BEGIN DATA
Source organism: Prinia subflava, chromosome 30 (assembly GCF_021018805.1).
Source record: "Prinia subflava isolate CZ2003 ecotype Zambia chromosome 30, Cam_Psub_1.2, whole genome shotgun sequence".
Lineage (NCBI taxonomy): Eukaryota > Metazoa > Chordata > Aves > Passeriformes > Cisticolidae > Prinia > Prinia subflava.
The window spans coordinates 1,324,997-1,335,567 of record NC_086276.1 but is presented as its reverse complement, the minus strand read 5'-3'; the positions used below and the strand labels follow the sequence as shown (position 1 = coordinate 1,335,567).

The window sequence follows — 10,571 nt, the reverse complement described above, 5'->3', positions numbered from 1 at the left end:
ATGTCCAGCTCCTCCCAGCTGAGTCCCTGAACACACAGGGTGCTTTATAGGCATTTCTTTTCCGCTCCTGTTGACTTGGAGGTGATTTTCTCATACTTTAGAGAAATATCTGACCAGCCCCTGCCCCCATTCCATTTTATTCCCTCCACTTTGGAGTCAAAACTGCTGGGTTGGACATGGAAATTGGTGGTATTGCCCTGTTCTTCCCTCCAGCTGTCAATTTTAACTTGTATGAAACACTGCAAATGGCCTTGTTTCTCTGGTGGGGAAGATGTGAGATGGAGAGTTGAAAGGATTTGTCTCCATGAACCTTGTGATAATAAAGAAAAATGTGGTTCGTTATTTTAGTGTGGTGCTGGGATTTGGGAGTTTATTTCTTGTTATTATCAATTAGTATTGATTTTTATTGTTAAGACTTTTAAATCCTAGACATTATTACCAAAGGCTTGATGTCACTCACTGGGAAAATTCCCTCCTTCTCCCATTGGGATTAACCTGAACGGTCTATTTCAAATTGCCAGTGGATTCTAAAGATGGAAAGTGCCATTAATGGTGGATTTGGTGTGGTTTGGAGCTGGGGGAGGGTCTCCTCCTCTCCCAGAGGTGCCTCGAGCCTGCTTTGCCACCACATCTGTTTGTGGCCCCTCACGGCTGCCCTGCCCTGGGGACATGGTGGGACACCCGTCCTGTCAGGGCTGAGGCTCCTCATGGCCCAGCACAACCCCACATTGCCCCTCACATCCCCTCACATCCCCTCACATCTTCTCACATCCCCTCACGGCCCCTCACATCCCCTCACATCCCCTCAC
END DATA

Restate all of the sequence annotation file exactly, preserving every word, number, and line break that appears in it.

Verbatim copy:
Source organism: Prinia subflava, chromosome 30 (assembly GCF_021018805.1).
Source record: "Prinia subflava isolate CZ2003 ecotype Zambia chromosome 30, Cam_Psub_1.2, whole genome shotgun sequence".
Lineage (NCBI taxonomy): Eukaryota > Metazoa > Chordata > Aves > Passeriformes > Cisticolidae > Prinia > Prinia subflava.
The window spans coordinates 1,324,997-1,335,567 of record NC_086276.1 but is presented as its reverse complement, the minus strand read 5'-3'; the positions used below and the strand labels follow the sequence as shown (position 1 = coordinate 1,335,567).

The window sequence follows — 10,571 nt, the reverse complement described above, 5'->3', positions numbered from 1 at the left end:
ATGTCCAGCTCCTCCCAGCTGAGTCCCTGAACACACAGGGTGCTTTATAGGCATTTCTTTTCCGCTCCTGTTGACTTGGAGGTGATTTTCTCATACTTTAGAGAAATATCTGACCAGCCCCTGCCCCCATTCCATTTTATTCCCTCCACTTTGGAGTCAAAACTGCTGGGTTGGACATGGAAATTGGTGGTATTGCCCTGTTCTTCCCTCCAGCTGTCAATTTTAACTTGTATGAAACACTGCAAATGGCCTTGTTTCTCTGGTGGGGAAGATGTGAGATGGAGAGTTGAAAGGATTTGTCTCCATGAACCTTGTGATAATAAAGAAAAATGTGGTTCGTTATTTTAGTGTGGTGCTGGGATTTGGGAGTTTATTTCTTGTTATTATCAATTAGTATTGATTTTTATTGTTAAGACTTTTAAATCCTAGACATTATTACCAAAGGCTTGATGTCACTCACTGGGAAAATTCCCTCCTTCTCCCATTGGGATTAACCTGAACGGTCTATTTCAAATTGCCAGTGGATTCTAAAGATGGAAAGTGCCATTAATGGTGGATTTGGTGTGGTTTGGAGCTGGGGGAGGGTCTCCTCCTCTCCCAGAGGTGCCTCGAGCCTGCTTTGCCACCACATCTGTTTGTGGCCCCTCACGGCTGCCCTGCCCTGGGGACATGGTGGGACACCCGTCCTGTCAGGGCTGAGGCTCCTCATGGCCCAGCACAACCCCACATTGCCCCTCACATCCCCTCACATCCCCTCACATCTTCTCACATCCCCTCACGGCCCCTCACATCCCCTCACATCCCCTCAC